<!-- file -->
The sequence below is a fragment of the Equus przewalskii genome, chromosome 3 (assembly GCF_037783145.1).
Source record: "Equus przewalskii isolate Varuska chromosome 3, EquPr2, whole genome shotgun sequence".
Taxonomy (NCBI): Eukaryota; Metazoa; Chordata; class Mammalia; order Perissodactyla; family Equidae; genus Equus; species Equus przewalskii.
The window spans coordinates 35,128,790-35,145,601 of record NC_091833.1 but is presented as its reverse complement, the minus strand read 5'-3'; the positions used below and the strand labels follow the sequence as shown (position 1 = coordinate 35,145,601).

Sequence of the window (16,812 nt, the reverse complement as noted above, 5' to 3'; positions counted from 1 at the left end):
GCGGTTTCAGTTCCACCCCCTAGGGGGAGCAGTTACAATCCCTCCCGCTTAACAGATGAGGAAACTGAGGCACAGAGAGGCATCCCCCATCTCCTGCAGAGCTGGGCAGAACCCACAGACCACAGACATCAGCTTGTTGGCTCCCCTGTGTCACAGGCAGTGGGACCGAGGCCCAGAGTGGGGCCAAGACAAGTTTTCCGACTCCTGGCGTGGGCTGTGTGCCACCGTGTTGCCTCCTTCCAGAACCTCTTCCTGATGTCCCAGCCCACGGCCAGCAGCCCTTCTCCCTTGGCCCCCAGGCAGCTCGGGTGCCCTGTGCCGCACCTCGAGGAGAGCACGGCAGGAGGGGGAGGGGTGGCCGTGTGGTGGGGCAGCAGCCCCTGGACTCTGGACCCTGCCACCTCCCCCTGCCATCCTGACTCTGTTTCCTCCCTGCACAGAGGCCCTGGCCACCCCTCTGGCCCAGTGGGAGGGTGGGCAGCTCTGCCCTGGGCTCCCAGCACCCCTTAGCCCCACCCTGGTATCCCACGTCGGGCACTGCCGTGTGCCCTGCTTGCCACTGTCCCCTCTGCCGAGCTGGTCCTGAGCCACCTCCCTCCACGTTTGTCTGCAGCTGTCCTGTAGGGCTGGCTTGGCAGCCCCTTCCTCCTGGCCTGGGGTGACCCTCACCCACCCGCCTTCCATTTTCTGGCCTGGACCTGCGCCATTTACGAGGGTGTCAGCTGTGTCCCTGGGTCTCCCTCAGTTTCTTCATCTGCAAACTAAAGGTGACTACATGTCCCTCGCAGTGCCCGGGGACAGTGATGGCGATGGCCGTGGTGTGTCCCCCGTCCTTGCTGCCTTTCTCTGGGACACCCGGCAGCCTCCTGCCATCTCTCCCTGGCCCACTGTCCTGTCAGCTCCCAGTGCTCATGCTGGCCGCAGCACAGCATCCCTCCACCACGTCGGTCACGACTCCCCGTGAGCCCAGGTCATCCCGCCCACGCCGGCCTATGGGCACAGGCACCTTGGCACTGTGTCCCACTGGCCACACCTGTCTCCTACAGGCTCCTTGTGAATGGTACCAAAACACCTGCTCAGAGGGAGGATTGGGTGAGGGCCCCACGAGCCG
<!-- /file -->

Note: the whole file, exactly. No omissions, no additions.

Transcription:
The sequence below is a fragment of the Equus przewalskii genome, chromosome 3 (assembly GCF_037783145.1).
Source record: "Equus przewalskii isolate Varuska chromosome 3, EquPr2, whole genome shotgun sequence".
Taxonomy (NCBI): Eukaryota; Metazoa; Chordata; class Mammalia; order Perissodactyla; family Equidae; genus Equus; species Equus przewalskii.
The window spans coordinates 35,128,790-35,145,601 of record NC_091833.1 but is presented as its reverse complement, the minus strand read 5'-3'; the positions used below and the strand labels follow the sequence as shown (position 1 = coordinate 35,145,601).

Sequence of the window (16,812 nt, the reverse complement as noted above, 5' to 3'; positions counted from 1 at the left end):
GCGGTTTCAGTTCCACCCCCTAGGGGGAGCAGTTACAATCCCTCCCGCTTAACAGATGAGGAAACTGAGGCACAGAGAGGCATCCCCCATCTCCTGCAGAGCTGGGCAGAACCCACAGACCACAGACATCAGCTTGTTGGCTCCCCTGTGTCACAGGCAGTGGGACCGAGGCCCAGAGTGGGGCCAAGACAAGTTTTCCGACTCCTGGCGTGGGCTGTGTGCCACCGTGTTGCCTCCTTCCAGAACCTCTTCCTGATGTCCCAGCCCACGGCCAGCAGCCCTTCTCCCTTGGCCCCCAGGCAGCTCGGGTGCCCTGTGCCGCACCTCGAGGAGAGCACGGCAGGAGGGGGAGGGGTGGCCGTGTGGTGGGGCAGCAGCCCCTGGACTCTGGACCCTGCCACCTCCCCCTGCCATCCTGACTCTGTTTCCTCCCTGCACAGAGGCCCTGGCCACCCCTCTGGCCCAGTGGGAGGGTGGGCAGCTCTGCCCTGGGCTCCCAGCACCCCTTAGCCCCACCCTGGTATCCCACGTCGGGCACTGCCGTGTGCCCTGCTTGCCACTGTCCCCTCTGCCGAGCTGGTCCTGAGCCACCTCCCTCCACGTTTGTCTGCAGCTGTCCTGTAGGGCTGGCTTGGCAGCCCCTTCCTCCTGGCCTGGGGTGACCCTCACCCACCCGCCTTCCATTTTCTGGCCTGGACCTGCGCCATTTACGAGGGTGTCAGCTGTGTCCCTGGGTCTCCCTCAGTTTCTTCATCTGCAAACTAAAGGTGACTACATGTCCCTCGCAGTGCCCGGGGACAGTGATGGCGATGGCCGTGGTGTGTCCCCCGTCCTTGCTGCCTTTCTCTGGGACACCCGGCAGCCTCCTGCCATCTCTCCCTGGCCCACTGTCCTGTCAGCTCCCAGTGCTCATGCTGGCCGCAGCACAGCATCCCTCCACCACGTCGGTCACGACTCCCCGTGAGCCCAGGTCATCCCGCCCACGCCGGCCTATGGGCACAGGCACCTTGGCACTGTGTCCCACTGGCCACACCTGTCTCCTACAGGCTCCTTGTGAATGGTACCAAAACACCTGCTCAGAGGGAGGATTGGGTGAGGGCCCCACGAGCCG